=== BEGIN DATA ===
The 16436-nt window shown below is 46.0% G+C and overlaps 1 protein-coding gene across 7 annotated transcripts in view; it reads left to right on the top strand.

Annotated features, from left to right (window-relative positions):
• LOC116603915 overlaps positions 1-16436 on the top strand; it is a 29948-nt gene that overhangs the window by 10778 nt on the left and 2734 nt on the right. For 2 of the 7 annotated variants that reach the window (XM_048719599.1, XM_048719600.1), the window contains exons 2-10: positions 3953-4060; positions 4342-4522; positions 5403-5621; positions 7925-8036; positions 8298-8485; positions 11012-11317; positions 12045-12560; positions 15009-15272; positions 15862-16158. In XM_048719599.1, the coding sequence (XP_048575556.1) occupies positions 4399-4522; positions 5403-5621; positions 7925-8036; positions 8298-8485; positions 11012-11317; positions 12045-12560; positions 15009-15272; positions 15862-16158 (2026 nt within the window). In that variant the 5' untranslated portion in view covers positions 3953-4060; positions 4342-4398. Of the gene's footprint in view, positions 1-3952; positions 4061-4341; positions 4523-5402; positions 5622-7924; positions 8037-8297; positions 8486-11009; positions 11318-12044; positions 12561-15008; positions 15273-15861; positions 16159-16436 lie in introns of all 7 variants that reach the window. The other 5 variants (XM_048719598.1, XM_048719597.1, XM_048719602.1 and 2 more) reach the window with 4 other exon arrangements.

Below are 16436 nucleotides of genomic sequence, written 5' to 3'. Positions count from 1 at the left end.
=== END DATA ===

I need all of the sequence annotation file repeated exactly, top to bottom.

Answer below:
The 16436-nt window shown below is 46.0% G+C and overlaps 1 protein-coding gene across 7 annotated transcripts in view; it reads left to right on the top strand.

Annotated features, from left to right (window-relative positions):
• LOC116603915 overlaps positions 1-16436 on the top strand; it is a 29948-nt gene that overhangs the window by 10778 nt on the left and 2734 nt on the right. For 2 of the 7 annotated variants that reach the window (XM_048719599.1, XM_048719600.1), the window contains exons 2-10: positions 3953-4060; positions 4342-4522; positions 5403-5621; positions 7925-8036; positions 8298-8485; positions 11012-11317; positions 12045-12560; positions 15009-15272; positions 15862-16158. In XM_048719599.1, the coding sequence (XP_048575556.1) occupies positions 4399-4522; positions 5403-5621; positions 7925-8036; positions 8298-8485; positions 11012-11317; positions 12045-12560; positions 15009-15272; positions 15862-16158 (2026 nt within the window). In that variant the 5' untranslated portion in view covers positions 3953-4060; positions 4342-4398. Of the gene's footprint in view, positions 1-3952; positions 4061-4341; positions 4523-5402; positions 5622-7924; positions 8037-8297; positions 8486-11009; positions 11318-12044; positions 12561-15008; positions 15273-15861; positions 16159-16436 lie in introns of all 7 variants that reach the window. The other 5 variants (XM_048719598.1, XM_048719597.1, XM_048719602.1 and 2 more) reach the window with 4 other exon arrangements.

Below are 16436 nucleotides of genomic sequence, written 5' to 3'. Positions count from 1 at the left end.